Robby Krieger-Singularity ...his new album Jan 5, 2011 16:39:19 GMT
Post by TheWallsScreamedPoetry on Jan 5, 2011 16:39:19 GMT
"Russian Caravan (Intro)"
"Event Horizon (Intro)"
"Let It Slide"
"House of Bees"
Robby Krieger: Singularity Review
Dr Matt Warnock
Guitar International Magazine 2010
Singularity is a creatively conceived album by former Doors guitarist Robby Krieger. Walking the line between being highly improvised and being carefully arranged, the album is a kaleidoscope of genres, sound, tone colors and timbres, directly representing the wide variety of Krieger’s musical influences.
From Flamenco to orchestrated arrangements to jazz, blues and rock inspired improvisations, Krieger covers a plethora of styles, feels and grooves throughout the record.
Consisting of ten instrumental tracks, the music may differ in context from Krieger’s work with the Doors, but it’s similar in the high-level of creativity and spontaneity that has defined the guitarists work over the decades.
Two examples of Krieger’s improvisational style can be found in the solo Flamenco pieces “Russian Caravan (Intro)” and “Event Horizon (Intro). Both tunes are drenched in the raw energy and improvisational spontaneity that defines the Flamenco genre.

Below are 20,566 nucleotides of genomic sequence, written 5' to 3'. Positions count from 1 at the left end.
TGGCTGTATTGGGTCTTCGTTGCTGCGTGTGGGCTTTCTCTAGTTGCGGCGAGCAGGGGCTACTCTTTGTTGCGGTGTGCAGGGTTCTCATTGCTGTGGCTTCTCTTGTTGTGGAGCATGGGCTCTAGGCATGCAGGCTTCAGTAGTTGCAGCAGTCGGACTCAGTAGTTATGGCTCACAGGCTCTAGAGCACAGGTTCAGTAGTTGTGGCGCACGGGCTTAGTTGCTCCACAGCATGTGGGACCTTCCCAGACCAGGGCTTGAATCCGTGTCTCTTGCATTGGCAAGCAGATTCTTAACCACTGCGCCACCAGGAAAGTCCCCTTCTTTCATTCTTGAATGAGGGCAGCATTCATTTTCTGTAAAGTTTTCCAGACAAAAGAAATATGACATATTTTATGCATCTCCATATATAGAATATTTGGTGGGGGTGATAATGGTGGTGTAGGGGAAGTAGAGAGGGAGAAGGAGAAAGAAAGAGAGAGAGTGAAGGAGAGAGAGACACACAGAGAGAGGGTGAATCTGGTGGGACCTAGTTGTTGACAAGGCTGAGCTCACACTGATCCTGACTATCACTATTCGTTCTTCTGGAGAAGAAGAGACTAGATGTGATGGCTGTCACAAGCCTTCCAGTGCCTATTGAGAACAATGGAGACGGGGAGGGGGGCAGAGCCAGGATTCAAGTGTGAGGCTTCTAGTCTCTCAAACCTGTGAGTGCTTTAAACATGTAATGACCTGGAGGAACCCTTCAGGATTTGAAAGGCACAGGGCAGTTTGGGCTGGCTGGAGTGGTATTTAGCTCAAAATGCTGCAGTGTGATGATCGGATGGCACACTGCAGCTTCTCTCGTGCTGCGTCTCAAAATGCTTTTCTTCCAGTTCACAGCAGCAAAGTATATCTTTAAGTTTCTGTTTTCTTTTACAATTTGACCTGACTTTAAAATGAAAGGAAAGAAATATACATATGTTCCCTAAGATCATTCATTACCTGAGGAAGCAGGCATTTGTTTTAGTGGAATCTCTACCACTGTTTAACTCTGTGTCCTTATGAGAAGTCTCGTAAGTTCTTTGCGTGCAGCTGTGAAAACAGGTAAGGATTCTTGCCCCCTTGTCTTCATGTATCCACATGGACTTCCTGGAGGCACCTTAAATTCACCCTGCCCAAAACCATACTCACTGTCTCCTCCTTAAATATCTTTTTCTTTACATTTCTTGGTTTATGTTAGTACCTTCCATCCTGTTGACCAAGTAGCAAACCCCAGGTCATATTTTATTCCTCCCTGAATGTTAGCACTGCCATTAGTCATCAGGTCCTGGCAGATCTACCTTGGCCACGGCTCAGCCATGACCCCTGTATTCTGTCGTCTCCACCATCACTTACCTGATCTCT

While most Flamenco music, such as the work of virtuoso guitarist Paco de Lucia, relies heavily on the player’s technical chops, Krieger focuses more on the rhythmic and harmonic colors of the music, rather than just ripping through scales and riffs. Given his history as one of rock’s most iconic players, it’s not surprising that Krieger would carry over that level of personalization into his non-rock playing as well.
The album also showcases Krieger’s love for jazz and his ability as a soloist within this highly-improvisational genre. “Trane Running Late” is a tip of the hat, in both the title and musical content, to jazz saxophonist John Coltrane. As well, “Solar Winds” finds Krieger displaying Wes Montgomery inspired octaves, as well as sneaking in a quote from Charlie Parker’s classic bebop tune “Donna Lee.”
Both tunes are jazzy, yet distinctively Krieger, spotlighting the guitarists ability to cross over into different genres while retaining his own, unique and personal sound on the instrument. This is a testament to the time Krieger has spent working on his craft, even after achieving monumental success over forty years ago. Proving that this is a guitarist who wants to push himself, he isn’t content to sit back and rest on his laurels.
Singularity is an enjoyable album that will appeal to long-time fans of Krieger’s guitar work. Though, those listener’s who may only now be discovering this legendary rocker might be better off doubling back and spending time with the Doors catalogue before digging into this, and Krieger’s other, newer albums.
With this album Krieger is letting his fans know that not only does he still have it after forty plus years in the business, but that his music continues to evolve, moving in new and exciting directions.